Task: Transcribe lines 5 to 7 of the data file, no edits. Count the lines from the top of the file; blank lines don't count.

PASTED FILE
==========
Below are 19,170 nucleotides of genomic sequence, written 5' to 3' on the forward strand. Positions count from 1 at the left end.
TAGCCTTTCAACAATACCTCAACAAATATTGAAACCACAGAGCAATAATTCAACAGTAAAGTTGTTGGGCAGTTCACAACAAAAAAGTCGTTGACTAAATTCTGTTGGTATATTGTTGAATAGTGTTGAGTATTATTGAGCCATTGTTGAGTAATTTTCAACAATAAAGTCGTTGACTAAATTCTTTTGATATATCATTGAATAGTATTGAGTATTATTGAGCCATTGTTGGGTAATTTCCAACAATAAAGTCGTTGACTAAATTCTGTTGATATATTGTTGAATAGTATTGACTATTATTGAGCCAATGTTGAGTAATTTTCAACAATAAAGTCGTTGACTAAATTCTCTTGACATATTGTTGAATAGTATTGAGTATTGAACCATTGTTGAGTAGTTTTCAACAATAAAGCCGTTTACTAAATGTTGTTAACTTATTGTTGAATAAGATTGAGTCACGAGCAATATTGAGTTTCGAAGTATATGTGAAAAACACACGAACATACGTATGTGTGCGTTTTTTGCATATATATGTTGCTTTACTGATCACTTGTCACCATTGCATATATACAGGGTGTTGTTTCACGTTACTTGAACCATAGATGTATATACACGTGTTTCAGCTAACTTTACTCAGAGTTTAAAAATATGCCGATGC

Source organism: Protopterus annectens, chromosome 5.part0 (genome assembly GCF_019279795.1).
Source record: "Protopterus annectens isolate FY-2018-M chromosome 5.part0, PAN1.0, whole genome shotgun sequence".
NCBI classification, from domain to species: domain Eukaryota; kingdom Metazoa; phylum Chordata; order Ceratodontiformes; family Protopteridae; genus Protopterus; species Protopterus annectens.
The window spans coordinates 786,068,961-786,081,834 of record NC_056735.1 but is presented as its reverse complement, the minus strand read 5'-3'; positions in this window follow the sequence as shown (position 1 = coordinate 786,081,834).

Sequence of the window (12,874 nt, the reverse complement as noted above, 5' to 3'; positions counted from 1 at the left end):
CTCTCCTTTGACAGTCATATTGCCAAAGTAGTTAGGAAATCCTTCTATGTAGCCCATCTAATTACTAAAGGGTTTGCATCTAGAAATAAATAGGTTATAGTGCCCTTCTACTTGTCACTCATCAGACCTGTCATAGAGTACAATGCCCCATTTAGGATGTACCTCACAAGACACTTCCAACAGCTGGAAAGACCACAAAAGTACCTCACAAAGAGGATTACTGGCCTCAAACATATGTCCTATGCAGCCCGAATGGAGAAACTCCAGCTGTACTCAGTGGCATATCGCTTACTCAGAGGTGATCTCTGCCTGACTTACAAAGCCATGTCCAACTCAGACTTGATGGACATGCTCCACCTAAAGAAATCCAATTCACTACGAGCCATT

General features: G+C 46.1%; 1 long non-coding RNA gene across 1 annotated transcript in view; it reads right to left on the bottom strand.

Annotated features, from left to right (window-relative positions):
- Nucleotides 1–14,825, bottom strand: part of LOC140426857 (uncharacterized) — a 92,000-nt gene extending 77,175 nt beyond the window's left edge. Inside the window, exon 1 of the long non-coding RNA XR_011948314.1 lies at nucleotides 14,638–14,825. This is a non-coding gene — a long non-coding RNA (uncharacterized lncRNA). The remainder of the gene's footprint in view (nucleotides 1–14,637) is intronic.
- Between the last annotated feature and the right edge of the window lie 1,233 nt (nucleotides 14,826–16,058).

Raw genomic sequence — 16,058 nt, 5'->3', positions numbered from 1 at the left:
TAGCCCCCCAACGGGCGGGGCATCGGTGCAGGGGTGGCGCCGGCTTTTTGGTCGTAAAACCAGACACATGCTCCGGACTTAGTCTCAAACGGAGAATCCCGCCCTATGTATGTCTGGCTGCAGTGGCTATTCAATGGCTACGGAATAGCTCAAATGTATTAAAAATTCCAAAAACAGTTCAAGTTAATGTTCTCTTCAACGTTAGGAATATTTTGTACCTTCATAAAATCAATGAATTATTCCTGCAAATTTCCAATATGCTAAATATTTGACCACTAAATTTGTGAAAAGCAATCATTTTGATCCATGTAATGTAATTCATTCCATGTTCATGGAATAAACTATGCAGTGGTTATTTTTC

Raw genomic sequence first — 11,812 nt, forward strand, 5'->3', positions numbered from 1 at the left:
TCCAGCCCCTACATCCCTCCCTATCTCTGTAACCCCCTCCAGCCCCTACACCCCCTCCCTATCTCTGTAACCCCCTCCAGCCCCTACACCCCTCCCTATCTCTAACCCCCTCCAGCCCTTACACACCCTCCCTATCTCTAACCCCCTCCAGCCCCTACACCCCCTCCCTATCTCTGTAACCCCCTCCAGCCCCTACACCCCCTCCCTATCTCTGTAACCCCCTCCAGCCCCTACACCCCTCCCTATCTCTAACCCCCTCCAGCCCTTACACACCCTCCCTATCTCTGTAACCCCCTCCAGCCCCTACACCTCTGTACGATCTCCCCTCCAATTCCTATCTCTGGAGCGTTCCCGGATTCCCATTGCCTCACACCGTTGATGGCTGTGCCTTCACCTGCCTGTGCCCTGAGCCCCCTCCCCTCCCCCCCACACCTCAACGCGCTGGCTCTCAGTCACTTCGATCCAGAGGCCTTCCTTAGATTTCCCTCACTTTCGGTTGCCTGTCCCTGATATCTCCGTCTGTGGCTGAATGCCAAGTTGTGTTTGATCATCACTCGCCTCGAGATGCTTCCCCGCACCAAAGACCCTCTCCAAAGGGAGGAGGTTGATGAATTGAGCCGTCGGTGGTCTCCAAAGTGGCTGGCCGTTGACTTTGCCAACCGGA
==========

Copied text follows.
NCBI classification, from domain to species: domain Eukaryota; kingdom Metazoa; phylum Chordata; order Ceratodontiformes; family Protopteridae; genus Protopterus; species Protopterus annectens.
The window spans coordinates 786,068,961-786,081,834 of record NC_056735.1 but is presented as its reverse complement, the minus strand read 5'-3'; positions in this window follow the sequence as shown (position 1 = coordinate 786,081,834).

Sequence of the window (12,874 nt, the reverse complement as noted above, 5' to 3'; positions counted from 1 at the left end):